That’s the question President Trump has stirred up today with his meeting on video games and whether or not they play a part in mass shootings, like the one in Parkland, Florida. Apparently, among all of the other troubles shooter Nikolas Cruz had such as family problems, mental problems, and psychotropic prescription meds, he also spent countless hours each day playing violent video games.
The multi-billion dollar video game industry came out swinging against such a notion today in their meeting with the President. They were sure to point to studies, such as this one, that deny any link between video games and violent behavior. Does what we look at habitually affect our habitual behavior? That’s the million-dollar question.
The Bible seems to think so and human behavior in our society seems to back it up. In Psalm 101:3, David expressed this determination, “I will set no wicked thing before mine eyes: I hate the work of them that turn aside; it shall not cleave to me.” He knew that if he viewed sinful things, he could end up doing sinful things. We know from his biography that this is exactly what he did by staring at a naked Bathsheba. Both Jesus and the apostle John also verified that using our eyes for evil purposes lead us into sinful actions (Matthew 5:28, 1 John 2:16).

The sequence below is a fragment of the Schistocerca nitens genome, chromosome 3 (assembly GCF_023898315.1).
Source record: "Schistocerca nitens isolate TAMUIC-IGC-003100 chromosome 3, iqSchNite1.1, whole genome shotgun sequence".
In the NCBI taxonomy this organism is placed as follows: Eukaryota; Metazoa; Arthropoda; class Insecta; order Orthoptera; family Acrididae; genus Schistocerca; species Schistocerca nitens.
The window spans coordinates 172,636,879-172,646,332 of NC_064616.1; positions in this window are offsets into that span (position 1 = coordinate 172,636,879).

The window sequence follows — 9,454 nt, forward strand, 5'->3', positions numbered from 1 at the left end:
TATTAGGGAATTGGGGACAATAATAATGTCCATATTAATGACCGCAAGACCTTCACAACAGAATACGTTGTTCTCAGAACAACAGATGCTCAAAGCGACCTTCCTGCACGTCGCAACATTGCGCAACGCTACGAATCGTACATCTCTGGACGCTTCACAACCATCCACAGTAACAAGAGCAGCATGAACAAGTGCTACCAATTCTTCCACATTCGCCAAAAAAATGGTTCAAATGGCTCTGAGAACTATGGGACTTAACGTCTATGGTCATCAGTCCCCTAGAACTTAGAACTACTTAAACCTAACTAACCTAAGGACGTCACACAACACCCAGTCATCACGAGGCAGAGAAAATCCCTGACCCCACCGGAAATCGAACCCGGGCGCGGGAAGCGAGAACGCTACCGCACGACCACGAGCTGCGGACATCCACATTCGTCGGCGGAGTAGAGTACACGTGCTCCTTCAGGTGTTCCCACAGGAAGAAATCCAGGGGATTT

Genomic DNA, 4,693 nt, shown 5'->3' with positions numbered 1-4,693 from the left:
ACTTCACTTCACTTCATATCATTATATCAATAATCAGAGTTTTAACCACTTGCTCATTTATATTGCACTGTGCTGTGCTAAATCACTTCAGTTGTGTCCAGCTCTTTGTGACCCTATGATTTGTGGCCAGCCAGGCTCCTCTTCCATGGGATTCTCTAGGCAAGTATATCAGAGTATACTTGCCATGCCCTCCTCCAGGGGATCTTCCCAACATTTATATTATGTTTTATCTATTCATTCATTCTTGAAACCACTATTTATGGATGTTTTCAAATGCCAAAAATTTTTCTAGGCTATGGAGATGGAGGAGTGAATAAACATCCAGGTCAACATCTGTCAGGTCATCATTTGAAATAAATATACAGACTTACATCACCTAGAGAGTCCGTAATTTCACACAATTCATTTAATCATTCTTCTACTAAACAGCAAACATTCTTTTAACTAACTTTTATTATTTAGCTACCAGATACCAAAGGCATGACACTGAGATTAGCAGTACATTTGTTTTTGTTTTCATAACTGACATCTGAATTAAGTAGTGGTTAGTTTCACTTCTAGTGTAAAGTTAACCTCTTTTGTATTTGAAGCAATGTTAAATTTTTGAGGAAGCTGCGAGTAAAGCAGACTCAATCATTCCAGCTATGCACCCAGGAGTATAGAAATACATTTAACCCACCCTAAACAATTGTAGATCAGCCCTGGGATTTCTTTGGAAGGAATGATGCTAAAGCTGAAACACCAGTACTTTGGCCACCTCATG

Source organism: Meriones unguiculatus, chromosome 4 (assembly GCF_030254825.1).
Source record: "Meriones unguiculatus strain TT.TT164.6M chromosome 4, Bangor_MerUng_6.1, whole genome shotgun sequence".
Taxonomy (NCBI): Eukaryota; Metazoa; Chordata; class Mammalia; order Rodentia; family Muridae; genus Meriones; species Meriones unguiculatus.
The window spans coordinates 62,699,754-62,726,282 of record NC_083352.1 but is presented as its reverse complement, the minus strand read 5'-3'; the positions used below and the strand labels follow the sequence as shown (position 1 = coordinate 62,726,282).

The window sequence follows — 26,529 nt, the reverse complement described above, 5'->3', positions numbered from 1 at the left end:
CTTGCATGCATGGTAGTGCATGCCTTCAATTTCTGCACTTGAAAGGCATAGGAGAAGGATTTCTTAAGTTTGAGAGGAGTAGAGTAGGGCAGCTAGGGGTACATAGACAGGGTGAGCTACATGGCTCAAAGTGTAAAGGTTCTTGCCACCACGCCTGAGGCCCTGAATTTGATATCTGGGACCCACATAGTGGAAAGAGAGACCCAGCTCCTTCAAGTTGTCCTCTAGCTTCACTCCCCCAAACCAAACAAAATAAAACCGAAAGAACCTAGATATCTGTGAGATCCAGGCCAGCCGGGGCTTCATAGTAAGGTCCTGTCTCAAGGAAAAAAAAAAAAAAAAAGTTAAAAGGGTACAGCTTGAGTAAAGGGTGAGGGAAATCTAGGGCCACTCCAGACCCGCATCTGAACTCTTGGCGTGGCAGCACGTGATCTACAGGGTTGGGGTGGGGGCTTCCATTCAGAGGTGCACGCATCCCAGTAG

In our society studies have shown that viewing pornography has a definitive link with women being seen in a negative light by men, all but insuring that pornography can lead to violence against women. It has also been definitively linked to divorce, awakening in married people the desire to fornicate with people outside of marriage. If what we view doesn’t affect our behavior, would organizations really spend so much money on ads we see on the Internet, TV, billboards, and buses? I think not. It should also be noted that the popularity of girl fight, boy fight, and school fight videos online have increased exponentially over the past decade as we see a rise in school violence.
So here’s how I would sum it up using a meme: